The term code smell refers to something quick to spot that usually corresponds to a deeper problem in the code. It is important to remember, however, that code smell is usually an indicator of a problem, as opposed to the problem itself. Furthermore, it does not always indicate a problem at all. A good example of this is having a particularly long function. It may look suspicious and, ultimately, point to an area where subtle bugs lurk. That said, having a long function in and of itself is not an error.
There is another school of thought that suggests whenever a programmer sees an opportunity to make improvements, they should refactor. Hence, when they sniff a problem, just act on it. In fact, some suggest that it should not be a planned task but rather, something that is done routinely to ensure that the current codebase is always in good shape. The thinking is that if small refactoring tasks are done regularly then there is no need to schedule time for a more intentional and definite refactoring project.
When Shouldn’t We Refactor?
With so many benefits that come from well-done code refactoring, are there times when it’s best to just forgo the process? Certainly, there are situations where the time and effort required would lead to problems with deadlines. Code refactoring can be very time-consuming, and in some cases, large blocks have to be done before you can move to the next step. When deadlines are tight, code refactoring may indeed have diminishing returns and in the worst case, push you past the timeline’s breaking point. This is a costly mistake that can be avoided by proper scheduling. The bottom line is that refactoring might take longer than you think, so plan accordingly.
In the previous instance, it was a case of leaving well enough alone until there is a decent window of time available to operate. However, sometimes it is prudent to skip refactoring for the opposite reason. I’m talking about cases where you can’t just leave it alone. Specifically, the code needs to be significantly updated, and a full re-write may be in order. There comes a point where code refactoring is simply less efficient than starting from scratch.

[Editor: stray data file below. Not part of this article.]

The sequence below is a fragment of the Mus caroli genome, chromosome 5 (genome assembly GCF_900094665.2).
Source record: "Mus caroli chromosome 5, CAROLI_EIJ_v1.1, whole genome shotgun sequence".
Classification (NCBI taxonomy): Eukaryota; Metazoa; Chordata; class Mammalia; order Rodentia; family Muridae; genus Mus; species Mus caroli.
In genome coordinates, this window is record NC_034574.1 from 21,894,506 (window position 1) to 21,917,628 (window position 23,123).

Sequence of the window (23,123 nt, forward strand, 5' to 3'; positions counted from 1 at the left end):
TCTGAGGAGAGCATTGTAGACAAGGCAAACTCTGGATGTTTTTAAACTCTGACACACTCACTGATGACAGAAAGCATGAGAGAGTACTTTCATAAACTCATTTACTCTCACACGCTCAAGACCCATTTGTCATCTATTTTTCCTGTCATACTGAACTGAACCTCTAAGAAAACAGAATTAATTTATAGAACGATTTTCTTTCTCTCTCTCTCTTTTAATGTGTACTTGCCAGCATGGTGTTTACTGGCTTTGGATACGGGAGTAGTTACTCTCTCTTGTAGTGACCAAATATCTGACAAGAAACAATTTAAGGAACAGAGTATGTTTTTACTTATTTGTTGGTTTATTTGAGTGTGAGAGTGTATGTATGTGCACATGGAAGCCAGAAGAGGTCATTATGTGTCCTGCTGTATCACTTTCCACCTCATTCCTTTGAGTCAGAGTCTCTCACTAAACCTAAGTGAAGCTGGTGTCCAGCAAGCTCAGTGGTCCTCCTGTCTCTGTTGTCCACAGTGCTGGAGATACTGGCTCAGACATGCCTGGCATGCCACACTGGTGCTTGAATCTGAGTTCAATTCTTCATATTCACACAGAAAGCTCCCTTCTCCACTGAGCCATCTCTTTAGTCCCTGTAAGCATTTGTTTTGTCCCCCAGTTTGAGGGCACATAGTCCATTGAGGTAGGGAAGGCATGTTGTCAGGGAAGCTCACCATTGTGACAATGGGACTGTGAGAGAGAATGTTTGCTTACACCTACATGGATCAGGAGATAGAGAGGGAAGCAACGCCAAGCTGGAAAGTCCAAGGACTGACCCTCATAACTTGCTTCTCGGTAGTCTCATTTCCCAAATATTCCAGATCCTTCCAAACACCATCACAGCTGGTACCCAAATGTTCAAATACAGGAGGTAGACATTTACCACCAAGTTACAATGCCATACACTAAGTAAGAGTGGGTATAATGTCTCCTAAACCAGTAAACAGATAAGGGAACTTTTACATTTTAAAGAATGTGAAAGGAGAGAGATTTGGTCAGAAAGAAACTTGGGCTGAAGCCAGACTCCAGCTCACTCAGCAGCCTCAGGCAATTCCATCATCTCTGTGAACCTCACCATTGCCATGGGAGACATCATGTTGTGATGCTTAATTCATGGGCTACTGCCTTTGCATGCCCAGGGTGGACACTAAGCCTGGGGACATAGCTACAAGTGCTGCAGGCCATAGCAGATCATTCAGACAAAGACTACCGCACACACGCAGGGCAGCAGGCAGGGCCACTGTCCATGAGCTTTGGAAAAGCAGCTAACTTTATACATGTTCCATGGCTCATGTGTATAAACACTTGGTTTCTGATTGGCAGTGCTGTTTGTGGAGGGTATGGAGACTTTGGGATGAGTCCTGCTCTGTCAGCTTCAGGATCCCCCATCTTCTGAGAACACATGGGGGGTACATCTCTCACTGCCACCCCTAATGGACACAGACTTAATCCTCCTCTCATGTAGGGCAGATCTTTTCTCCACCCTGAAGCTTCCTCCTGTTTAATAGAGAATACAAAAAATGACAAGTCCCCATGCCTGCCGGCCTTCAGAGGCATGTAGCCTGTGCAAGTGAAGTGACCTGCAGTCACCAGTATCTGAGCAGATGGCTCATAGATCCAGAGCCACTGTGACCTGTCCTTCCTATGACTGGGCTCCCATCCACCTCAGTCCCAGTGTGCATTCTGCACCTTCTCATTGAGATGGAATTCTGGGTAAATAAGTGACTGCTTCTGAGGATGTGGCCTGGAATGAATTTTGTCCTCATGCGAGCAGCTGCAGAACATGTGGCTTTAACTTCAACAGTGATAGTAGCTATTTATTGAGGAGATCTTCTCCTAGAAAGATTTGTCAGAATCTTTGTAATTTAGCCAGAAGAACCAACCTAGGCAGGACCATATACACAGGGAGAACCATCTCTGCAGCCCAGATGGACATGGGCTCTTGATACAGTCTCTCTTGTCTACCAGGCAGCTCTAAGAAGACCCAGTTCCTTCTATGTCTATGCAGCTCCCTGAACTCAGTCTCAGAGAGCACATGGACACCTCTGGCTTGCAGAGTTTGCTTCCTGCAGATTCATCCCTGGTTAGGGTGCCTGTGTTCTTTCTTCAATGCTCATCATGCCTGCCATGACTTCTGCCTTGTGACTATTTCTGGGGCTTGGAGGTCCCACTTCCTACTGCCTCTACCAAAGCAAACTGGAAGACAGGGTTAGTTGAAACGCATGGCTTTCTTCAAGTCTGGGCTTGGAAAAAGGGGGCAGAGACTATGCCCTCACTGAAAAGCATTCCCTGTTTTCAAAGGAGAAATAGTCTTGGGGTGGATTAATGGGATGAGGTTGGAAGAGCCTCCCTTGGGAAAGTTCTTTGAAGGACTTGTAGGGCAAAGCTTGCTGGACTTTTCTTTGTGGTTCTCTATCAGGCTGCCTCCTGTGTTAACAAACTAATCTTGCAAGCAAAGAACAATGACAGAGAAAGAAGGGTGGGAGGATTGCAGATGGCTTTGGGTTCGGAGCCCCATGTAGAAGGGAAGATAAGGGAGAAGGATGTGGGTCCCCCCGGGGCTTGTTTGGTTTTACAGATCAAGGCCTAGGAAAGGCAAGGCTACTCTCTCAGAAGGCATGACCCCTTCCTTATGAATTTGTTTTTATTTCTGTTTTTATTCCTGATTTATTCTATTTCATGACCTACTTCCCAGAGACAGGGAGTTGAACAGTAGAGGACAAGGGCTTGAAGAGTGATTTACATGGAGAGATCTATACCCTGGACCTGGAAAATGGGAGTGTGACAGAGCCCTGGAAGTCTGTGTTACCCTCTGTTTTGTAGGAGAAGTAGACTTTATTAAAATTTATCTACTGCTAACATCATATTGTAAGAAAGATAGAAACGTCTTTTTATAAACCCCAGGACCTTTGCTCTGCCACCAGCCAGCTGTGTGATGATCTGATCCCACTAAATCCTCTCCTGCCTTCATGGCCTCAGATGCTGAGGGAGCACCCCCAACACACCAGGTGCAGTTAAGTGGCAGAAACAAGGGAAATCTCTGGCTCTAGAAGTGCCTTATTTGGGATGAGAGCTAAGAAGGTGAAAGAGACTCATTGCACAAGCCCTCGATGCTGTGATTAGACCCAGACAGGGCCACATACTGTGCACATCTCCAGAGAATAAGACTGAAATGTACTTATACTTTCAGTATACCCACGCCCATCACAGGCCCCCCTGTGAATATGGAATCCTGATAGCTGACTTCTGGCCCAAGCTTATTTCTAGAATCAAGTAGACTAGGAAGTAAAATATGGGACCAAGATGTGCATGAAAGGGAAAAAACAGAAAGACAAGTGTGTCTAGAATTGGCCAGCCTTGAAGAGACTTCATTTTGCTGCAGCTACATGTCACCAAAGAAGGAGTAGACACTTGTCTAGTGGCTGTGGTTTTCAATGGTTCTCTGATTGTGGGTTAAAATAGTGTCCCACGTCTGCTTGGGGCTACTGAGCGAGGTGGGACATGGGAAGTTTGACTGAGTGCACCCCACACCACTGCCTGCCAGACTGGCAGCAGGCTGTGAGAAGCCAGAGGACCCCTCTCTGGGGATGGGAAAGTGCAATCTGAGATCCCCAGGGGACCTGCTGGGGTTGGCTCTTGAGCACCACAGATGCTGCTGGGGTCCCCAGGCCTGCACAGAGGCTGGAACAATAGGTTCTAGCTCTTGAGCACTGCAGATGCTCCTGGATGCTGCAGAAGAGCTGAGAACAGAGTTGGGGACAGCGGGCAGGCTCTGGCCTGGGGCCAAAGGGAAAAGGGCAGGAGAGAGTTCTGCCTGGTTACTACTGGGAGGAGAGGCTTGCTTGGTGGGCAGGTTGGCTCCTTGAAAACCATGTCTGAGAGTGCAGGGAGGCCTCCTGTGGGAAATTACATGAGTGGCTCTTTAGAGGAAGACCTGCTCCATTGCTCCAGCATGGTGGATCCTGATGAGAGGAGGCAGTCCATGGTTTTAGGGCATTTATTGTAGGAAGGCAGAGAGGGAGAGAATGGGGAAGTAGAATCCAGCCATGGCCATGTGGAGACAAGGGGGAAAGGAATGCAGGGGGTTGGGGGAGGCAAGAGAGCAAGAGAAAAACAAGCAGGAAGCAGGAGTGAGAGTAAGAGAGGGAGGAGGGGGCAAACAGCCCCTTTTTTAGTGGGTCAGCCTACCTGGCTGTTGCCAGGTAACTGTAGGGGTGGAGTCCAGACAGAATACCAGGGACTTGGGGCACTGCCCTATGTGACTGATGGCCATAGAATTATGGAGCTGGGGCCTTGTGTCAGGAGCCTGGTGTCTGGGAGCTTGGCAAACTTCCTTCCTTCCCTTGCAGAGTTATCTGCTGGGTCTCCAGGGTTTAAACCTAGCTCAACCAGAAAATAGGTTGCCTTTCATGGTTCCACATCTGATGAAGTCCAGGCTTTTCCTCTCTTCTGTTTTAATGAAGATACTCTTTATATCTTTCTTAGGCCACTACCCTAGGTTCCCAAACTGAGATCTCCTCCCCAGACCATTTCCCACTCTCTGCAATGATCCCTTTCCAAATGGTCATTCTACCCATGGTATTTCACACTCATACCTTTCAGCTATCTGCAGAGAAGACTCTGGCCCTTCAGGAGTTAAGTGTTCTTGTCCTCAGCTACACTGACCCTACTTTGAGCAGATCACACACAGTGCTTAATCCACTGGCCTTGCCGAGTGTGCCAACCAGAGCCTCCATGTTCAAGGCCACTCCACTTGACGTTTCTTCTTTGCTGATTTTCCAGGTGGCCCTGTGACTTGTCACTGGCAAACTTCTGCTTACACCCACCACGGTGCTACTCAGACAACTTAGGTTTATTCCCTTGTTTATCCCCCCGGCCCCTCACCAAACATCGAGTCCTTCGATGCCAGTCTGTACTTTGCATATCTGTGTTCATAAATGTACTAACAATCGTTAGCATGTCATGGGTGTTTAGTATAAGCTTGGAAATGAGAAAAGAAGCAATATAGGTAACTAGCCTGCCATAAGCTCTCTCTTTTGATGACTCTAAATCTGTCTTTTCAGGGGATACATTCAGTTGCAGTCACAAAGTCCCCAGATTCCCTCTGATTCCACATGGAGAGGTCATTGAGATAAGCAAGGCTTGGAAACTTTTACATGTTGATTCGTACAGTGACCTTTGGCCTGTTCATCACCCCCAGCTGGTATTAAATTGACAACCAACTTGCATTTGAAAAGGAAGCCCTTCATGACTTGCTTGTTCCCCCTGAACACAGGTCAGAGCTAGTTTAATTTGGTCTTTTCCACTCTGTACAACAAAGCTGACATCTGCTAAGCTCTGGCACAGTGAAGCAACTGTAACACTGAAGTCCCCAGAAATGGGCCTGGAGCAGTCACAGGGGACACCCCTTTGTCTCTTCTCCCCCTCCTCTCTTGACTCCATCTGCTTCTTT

Why Is It Hard to Do Refactoring in C++?
There is an inherent set of problems associated with refactoring a codebase. For example, if the team is not familiar with the current state of the system or the design decisions that were made to this point, it will take time to get up to speed. The developers must have an understanding of the functionality to ensure that they don’t disrupt it. For example, trying to modernize a codebase without having the requisite knowledge could easily introduce a subtle bug that is difficult to catch without extensive testing.
Aside from the problems that could affect any language, C++ developers find code refactoring more challenging, in part because the language is complex. This complexity is compounded with language-extending functionality such as macros and templates, not to mention that the language is large, to begin with, and the syntax is difficult to process.
Luckily, there are some very good basic refactoring steps that you can follow, and some IDEs can be of assistance with their refactoring tools.
Some Ides Include Refactoring Tools
Several IDEs support refactoring, at least to some degree. While not every IDE will handle all of the steps in the process, the feature will no doubt help to save time in development and testing. When comparing modern IDEs such as Visual Studio and Eclipse, it is clear that both have code refactoring capabilities. Some are built-in, whereas more advanced refactoring capabilities are available through the use of extensions. Also included in our list of Best C++ IDEs is CLion by JetBrains, which includes several automatic refactoring features.